Shakespeare’s classic tragedy returns to New York starring Daniel Craig and David Oyelowo directed by Sam Gold (Fun Home). 

Dear Evan Hansen Music Box Theatre; opens Dec 4; $49–$155
One of the fall’s most eagerly anticipated new musicals concerns a painfully awkward teen and a misunderstanding that becomes a social-media phenomenon. 

The Dead, 1904 American Irish Historical Society; through Jan 7; $300
James Joyce’s famous story (and John Huston movie adaptation) form the basis for this site-specific holiday attraction. Kate Burton stars.

Major movie premieres 

Rogue One: A Star Wars Story; in theaters Dec 16
Already the trailers are killing it and rising British actor Felicity Jones makes for a strong, appealing hero.

La La Land; in theaters Dec 16
Believe the hype: Damien Chazelle’s modern-day musical—staring Emma Stone and Ryan Gosling—is inspired.

Silence; in theaters Dec 23
Martin Scorsese has wanted to make this drama about faith under fire for decades—it should be something special.

Toni Erdmann; in theaters Dec 25
Can the year’s funniest comedy actually come from Germany? Believe it. It’s also wise, witty and heartbreaking.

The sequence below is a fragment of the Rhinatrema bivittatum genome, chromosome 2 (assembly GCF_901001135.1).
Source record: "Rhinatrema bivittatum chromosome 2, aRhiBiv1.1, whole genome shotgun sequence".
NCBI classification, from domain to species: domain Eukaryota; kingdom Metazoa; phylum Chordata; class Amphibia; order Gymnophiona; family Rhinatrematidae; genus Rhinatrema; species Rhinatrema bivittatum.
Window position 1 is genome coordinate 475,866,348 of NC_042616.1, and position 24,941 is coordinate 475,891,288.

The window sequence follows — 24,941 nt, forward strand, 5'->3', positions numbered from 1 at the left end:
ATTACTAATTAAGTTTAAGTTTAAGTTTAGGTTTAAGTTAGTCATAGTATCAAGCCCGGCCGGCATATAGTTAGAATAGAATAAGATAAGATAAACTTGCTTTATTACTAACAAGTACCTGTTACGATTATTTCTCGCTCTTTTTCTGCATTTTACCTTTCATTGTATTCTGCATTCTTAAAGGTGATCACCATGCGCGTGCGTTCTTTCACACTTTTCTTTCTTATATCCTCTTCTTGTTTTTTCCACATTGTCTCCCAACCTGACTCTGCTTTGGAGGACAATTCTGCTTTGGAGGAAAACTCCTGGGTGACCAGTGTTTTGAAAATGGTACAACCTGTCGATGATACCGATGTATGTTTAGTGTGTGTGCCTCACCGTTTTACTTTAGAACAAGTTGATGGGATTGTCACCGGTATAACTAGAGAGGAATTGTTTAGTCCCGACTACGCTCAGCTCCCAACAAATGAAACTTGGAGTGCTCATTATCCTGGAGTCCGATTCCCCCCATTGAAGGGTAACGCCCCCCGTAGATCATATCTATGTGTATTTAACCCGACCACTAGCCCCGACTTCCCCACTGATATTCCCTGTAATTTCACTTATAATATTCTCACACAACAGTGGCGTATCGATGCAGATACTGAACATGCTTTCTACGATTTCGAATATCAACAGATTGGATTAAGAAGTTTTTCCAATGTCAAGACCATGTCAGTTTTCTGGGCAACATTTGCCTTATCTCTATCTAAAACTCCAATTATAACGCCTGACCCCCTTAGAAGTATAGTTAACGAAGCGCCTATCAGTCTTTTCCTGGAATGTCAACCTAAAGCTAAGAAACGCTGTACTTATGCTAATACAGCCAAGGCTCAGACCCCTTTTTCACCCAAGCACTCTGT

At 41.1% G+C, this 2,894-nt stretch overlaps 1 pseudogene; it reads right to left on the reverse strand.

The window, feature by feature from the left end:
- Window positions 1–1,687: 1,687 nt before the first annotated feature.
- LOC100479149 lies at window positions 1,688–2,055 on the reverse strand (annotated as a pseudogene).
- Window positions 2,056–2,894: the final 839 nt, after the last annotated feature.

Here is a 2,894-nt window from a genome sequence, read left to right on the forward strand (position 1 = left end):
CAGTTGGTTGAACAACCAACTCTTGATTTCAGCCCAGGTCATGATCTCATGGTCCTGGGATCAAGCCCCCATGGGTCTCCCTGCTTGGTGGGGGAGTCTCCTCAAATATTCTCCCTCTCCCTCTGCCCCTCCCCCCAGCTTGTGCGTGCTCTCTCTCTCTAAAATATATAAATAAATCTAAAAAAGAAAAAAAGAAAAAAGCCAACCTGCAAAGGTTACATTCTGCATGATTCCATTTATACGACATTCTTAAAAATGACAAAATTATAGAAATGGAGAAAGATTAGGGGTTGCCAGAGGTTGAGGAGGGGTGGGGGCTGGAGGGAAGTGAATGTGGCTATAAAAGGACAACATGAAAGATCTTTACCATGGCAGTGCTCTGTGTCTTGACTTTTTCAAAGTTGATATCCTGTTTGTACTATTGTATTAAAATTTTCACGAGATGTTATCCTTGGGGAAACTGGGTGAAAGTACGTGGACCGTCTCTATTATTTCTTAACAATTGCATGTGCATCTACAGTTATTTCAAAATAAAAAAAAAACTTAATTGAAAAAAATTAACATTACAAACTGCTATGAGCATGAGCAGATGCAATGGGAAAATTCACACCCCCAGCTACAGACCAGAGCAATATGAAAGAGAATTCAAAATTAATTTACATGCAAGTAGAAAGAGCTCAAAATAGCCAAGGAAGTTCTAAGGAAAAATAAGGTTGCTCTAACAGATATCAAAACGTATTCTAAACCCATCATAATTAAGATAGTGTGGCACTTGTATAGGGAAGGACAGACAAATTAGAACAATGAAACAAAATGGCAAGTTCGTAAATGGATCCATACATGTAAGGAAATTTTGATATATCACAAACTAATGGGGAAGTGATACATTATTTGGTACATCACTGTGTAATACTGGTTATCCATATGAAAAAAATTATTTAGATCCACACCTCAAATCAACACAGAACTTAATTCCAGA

20th Century Women; in theaters Dec 25
This 1979-set drama has fine performances by Greta Gerwig, Elle Fanning and Annette Bening as confused Californians.

Awesome concerts 

The Magnetic Fields at Brooklyn Academy of Music; Dec 2, 3; $30
Stephin Merritt's upcoming 50 Song Memoir is a vast conceptual collection of charming yet cuttingly sardonic ditties. Here you’ll be able to catch the group playing the collection in its entirety over the course of two nights. 

Bon Iver at various locations; Dec 3–14; various prices
Bon Iver visits for a two-week run of shows at venues from the intimate Pioneer Works to the grand Kings Theatre. The occasion: the release of the group’s new album, 22, A Million, in which the ex-folkster dives into full-throttle sonic maximalism while retaining his unmistakable ear for intimate, heartfelt lyricism.

Mariah Carey at Beacon Theatre; Dec 5–17; $59.50–$255; Get tickets!
For the third year, the megawatt singer gets festive at the Beacon for her “All I Want for Christmas Is You” series. Come ready to sing-along to all the holiday hits including the inescapable titular tune.

Mac Miller at Terminal 5; Dec 12; $30
Young hip-hop act Miller landed a hit with this year's utterly surprising concept album, The Divine Feminine, a record that explicates the nuances of intimacy, distance and the "divine feminine energy of the planet." It also features guest turns by Ariana Grande, Kendrick Lamar and Anderson Paak.

Japanese Breakfast + eskimeaux at Shea Stadium; Dec 17; $12–$14
Two of our favorite rising indie-pop songwriters—Japanese Breakfast's Michelle Zauner and eskimeaux's Gabrielle Smith—coheadline this show with play solo sets. You'll want to get familiar with the most recent albums by each, which combine emotionally charged songs about love and intimacy with bubblegum sonic textures and memorable melodies.